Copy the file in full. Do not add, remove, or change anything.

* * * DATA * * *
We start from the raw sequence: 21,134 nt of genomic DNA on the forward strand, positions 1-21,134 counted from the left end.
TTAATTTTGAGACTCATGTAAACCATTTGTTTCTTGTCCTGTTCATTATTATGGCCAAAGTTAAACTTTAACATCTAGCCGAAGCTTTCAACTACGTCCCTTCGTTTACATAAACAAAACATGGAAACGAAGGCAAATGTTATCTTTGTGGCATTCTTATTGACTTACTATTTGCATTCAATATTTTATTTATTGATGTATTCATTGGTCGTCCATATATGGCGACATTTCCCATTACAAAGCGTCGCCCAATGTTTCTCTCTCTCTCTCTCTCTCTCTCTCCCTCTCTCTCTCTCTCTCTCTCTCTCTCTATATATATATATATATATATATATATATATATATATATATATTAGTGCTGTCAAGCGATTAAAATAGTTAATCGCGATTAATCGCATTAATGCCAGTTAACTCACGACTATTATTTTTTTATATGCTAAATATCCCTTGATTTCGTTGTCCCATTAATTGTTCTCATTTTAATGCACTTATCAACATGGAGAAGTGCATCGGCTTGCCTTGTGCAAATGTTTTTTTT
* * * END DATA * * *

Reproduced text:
We start from the raw sequence: 21,134 nt of genomic DNA on the forward strand, positions 1-21,134 counted from the left end.
TTAATTTTGAGACTCATGTAAACCATTTGTTTCTTGTCCTGTTCATTATTATGGCCAAAGTTAAACTTTAACATCTAGCCGAAGCTTTCAACTACGTCCCTTCGTTTACATAAACAAAACATGGAAACGAAGGCAAATGTTATCTTTGTGGCATTCTTATTGACTTACTATTTGCATTCAATATTTTATTTATTGATGTATTCATTGGTCGTCCATATATGGCGACATTTCCCATTACAAAGCGTCGCCCAATGTTTCTCTCTCTCTCTCTCTCTCTCTCTCCCTCTCTCTCTCTCTCTCTCTCTCTCTCTATATATATATATATATATATATATATATATATATATATATATTAGTGCTGTCAAGCGATTAAAATAGTTAATCGCGATTAATCGCATTAATGCCAGTTAACTCACGACTATTATTTTTTTATATGCTAAATATCCCTTGATTTCGTTGTCCCATTAATTGTTCTCATTTTAATGCACTTATCAACATGGAGAAGTGCATCGGCTTGCCTTGTGCAAATGTTTTTTTT